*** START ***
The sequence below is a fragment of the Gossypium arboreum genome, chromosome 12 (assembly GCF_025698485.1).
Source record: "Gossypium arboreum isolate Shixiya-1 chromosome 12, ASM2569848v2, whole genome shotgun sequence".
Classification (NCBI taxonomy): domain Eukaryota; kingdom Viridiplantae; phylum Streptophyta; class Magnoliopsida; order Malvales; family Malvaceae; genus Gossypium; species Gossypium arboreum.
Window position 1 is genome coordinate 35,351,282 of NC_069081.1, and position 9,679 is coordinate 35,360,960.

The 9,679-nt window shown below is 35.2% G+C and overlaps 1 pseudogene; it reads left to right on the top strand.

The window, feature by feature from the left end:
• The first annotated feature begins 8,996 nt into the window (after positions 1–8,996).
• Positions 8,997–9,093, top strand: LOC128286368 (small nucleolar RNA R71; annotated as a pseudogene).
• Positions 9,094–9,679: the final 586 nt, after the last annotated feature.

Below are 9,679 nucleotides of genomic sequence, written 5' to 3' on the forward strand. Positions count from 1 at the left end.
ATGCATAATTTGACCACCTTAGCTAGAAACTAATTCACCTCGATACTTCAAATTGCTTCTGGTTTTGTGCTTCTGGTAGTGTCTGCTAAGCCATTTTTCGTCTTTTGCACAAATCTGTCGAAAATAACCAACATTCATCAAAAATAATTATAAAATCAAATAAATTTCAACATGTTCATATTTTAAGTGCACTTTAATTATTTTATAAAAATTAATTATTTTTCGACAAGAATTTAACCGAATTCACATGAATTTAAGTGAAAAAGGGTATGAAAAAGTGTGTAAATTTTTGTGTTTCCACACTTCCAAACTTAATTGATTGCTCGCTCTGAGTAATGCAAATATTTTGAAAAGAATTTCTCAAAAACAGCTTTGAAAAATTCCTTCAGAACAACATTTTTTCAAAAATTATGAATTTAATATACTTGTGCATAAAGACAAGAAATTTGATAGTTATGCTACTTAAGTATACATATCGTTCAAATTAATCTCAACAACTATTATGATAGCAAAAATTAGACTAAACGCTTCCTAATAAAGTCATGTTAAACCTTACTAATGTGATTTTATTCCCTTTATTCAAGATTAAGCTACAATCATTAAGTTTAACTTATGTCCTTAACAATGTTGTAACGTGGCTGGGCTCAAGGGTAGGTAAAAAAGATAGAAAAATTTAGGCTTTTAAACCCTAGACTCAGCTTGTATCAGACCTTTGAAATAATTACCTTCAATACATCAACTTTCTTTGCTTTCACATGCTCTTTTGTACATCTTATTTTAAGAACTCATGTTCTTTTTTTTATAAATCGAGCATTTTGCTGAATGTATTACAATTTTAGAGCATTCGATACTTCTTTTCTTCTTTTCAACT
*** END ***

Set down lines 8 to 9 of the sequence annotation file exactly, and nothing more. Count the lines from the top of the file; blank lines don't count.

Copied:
• Positions 8,997–9,093, top strand: LOC128286368 (small nucleolar RNA R71; annotated as a pseudogene).
• Positions 9,094–9,679: the final 586 nt, after the last annotated feature.